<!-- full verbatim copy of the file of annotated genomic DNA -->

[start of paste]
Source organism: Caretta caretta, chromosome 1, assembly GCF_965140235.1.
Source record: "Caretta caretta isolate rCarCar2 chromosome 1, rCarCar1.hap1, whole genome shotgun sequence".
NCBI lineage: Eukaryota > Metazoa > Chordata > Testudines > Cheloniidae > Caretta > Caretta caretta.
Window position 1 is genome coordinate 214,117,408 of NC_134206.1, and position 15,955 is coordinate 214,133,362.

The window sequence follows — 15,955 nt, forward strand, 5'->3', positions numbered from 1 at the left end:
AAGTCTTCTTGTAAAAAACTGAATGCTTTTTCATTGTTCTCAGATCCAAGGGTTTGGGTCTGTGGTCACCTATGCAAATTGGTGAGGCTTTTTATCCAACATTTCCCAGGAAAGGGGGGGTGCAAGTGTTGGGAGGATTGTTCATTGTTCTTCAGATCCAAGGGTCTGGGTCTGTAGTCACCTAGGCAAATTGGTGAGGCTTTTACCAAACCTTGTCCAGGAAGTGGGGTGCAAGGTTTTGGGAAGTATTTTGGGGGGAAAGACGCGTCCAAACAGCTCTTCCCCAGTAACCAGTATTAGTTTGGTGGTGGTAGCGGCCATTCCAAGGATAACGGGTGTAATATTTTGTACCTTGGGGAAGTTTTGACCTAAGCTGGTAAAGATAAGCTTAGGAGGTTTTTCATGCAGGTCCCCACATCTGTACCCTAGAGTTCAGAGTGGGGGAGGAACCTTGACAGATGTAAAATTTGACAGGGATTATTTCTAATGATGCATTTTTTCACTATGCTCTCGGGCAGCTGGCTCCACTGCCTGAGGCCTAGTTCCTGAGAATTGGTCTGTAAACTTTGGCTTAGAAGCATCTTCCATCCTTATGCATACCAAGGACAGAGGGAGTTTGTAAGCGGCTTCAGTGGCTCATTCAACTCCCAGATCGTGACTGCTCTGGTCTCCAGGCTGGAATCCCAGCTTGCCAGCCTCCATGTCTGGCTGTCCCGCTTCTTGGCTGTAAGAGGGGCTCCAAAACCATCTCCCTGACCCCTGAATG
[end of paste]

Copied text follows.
Source organism: Caretta caretta, chromosome 1, assembly GCF_965140235.1.
Source record: "Caretta caretta isolate rCarCar2 chromosome 1, rCarCar1.hap1, whole genome shotgun sequence".
NCBI lineage: Eukaryota > Metazoa > Chordata > Testudines > Cheloniidae > Caretta > Caretta caretta.
Window position 1 is genome coordinate 214,117,408 of NC_134206.1, and position 15,955 is coordinate 214,133,362.

The window sequence follows — 15,955 nt, forward strand, 5'->3', positions numbered from 1 at the left end:
AAGTCTTCTTGTAAAAAACTGAATGCTTTTTCATTGTTCTCAGATCCAAGGGTTTGGGTCTGTGGTCACCTATGCAAATTGGTGAGGCTTTTTATCCAACATTTCCCAGGAAAGGGGGGGTGCAAGTGTTGGGAGGATTGTTCATTGTTCTTCAGATCCAAGGGTCTGGGTCTGTAGTCACCTAGGCAAATTGGTGAGGCTTTTACCAAACCTTGTCCAGGAAGTGGGGTGCAAGGTTTTGGGAAGTATTTTGGGGGGAAAGACGCGTCCAAACAGCTCTTCCCCAGTAACCAGTATTAGTTTGGTGGTGGTAGCGGCCATTCCAAGGATAACGGGTGTAATATTTTGTACCTTGGGGAAGTTTTGACCTAAGCTGGTAAAGATAAGCTTAGGAGGTTTTTCATGCAGGTCCCCACATCTGTACCCTAGAGTTCAGAGTGGGGGAGGAACCTTGACAGATGTAAAATTTGACAGGGATTATTTCTAATGATGCATTTTTTCACTATGCTCTCGGGCAGCTGGCTCCACTGCCTGAGGCCTAGTTCCTGAGAATTGGTCTGTAAACTTTGGCTTAGAAGCATCTTCCATCCTTATGCATACCAAGGACAGAGGGAGTTTGTAAGCGGCTTCAGTGGCTCATTCAACTCCCAGATCGTGACTGCTCTGGTCTCCAGGCTGGAATCCCAGCTTGCCAGCCTCCATGTCTGGCTGTCCCGCTTCTTGGCTGTAAGAGGGGCTCCAAAACCATCTCCCTGACCCCTGAATG